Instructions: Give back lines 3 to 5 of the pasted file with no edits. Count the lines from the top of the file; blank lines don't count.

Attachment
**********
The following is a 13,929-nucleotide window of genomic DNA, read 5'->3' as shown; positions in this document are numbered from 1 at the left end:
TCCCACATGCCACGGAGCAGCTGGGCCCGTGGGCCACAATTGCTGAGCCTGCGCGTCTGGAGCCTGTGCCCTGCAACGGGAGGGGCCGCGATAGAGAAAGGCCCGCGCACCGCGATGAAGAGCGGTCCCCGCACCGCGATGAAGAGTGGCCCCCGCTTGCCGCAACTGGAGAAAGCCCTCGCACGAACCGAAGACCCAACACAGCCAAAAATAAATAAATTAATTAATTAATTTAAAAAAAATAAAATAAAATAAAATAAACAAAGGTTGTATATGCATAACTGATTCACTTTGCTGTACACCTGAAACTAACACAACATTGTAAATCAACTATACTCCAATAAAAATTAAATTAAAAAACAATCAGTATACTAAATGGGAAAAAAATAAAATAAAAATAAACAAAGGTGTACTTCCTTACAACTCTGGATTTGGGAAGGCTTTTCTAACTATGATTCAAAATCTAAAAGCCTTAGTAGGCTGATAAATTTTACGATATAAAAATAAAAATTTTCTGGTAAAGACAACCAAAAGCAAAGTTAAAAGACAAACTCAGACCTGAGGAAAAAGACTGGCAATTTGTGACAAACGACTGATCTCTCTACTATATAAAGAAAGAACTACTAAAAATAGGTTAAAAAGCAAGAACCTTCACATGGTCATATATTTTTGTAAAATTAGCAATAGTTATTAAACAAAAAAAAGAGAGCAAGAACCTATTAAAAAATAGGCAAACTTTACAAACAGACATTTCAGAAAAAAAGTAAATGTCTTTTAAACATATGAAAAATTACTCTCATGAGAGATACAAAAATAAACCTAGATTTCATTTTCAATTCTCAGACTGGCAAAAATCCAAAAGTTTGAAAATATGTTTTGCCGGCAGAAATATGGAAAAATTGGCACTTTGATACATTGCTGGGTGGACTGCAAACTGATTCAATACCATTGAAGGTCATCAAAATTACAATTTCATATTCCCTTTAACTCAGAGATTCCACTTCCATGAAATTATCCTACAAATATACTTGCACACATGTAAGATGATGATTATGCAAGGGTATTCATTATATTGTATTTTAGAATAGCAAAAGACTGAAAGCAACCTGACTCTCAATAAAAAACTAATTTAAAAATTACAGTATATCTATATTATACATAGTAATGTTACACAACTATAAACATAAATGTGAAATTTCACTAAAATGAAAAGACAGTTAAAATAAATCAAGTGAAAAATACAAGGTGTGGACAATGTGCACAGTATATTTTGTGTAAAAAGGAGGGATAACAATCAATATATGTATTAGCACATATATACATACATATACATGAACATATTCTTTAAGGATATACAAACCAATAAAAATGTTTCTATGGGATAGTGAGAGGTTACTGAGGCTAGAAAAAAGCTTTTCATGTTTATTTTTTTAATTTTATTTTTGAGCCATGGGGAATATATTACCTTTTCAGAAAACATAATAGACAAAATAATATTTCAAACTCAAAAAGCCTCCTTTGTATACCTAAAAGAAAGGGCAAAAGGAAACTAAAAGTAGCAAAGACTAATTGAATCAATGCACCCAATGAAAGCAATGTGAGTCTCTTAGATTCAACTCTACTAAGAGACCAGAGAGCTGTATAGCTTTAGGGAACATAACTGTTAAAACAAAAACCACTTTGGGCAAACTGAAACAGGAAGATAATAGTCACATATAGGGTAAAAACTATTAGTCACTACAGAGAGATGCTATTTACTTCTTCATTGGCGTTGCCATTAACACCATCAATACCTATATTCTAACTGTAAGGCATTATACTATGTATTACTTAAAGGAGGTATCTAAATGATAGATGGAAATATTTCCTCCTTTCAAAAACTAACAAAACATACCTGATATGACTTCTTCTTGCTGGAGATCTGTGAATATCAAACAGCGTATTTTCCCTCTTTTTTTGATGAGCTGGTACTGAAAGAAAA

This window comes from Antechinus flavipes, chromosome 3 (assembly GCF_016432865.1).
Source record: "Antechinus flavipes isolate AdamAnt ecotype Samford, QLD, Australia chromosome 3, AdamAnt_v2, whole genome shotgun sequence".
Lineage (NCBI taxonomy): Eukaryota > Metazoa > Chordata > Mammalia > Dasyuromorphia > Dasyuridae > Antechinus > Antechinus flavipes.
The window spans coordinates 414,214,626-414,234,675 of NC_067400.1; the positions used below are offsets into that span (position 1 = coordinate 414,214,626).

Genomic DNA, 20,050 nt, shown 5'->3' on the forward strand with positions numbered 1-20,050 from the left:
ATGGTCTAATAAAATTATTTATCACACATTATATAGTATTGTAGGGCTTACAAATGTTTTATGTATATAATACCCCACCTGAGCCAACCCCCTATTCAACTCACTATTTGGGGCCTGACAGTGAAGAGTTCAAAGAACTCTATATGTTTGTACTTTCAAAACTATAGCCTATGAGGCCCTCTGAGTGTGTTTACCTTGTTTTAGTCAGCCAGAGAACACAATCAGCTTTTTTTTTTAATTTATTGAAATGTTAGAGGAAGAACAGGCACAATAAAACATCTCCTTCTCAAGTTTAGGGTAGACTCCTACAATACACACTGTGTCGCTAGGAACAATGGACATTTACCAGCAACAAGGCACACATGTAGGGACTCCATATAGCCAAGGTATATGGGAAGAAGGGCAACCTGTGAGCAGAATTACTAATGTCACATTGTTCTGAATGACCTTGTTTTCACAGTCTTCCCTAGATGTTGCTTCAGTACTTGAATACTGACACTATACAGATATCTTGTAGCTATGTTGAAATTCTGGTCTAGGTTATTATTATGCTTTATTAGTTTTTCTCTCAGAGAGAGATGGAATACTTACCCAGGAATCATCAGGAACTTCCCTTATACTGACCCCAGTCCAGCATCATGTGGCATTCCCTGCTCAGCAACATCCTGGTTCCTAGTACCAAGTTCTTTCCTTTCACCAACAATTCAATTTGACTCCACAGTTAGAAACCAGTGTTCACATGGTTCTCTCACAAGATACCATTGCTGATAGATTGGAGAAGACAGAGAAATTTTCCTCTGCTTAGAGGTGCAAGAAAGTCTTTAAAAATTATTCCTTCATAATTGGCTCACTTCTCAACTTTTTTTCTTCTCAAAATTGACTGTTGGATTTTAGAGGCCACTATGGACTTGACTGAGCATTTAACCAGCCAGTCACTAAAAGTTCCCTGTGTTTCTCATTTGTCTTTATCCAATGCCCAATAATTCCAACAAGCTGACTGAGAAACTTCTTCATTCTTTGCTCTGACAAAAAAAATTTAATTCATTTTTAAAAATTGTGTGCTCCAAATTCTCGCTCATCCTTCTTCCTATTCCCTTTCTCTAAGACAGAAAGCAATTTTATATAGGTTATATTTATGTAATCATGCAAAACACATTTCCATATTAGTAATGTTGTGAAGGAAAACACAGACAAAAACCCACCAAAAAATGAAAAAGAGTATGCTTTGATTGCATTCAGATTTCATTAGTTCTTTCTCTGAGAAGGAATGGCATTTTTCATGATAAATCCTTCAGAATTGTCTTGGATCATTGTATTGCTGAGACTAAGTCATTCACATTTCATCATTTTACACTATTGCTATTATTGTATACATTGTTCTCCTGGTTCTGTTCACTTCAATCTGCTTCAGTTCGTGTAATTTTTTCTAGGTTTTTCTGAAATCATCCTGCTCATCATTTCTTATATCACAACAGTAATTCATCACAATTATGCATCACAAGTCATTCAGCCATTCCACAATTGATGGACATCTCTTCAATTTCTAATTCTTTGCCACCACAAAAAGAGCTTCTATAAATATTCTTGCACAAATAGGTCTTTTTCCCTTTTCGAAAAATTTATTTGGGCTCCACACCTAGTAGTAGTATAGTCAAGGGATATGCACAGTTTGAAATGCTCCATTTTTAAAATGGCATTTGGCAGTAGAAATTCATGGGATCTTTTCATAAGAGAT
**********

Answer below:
This window comes from Antechinus flavipes, chromosome 3 (assembly GCF_016432865.1).
Source record: "Antechinus flavipes isolate AdamAnt ecotype Samford, QLD, Australia chromosome 3, AdamAnt_v2, whole genome shotgun sequence".
Lineage (NCBI taxonomy): Eukaryota > Metazoa > Chordata > Mammalia > Dasyuromorphia > Dasyuridae > Antechinus > Antechinus flavipes.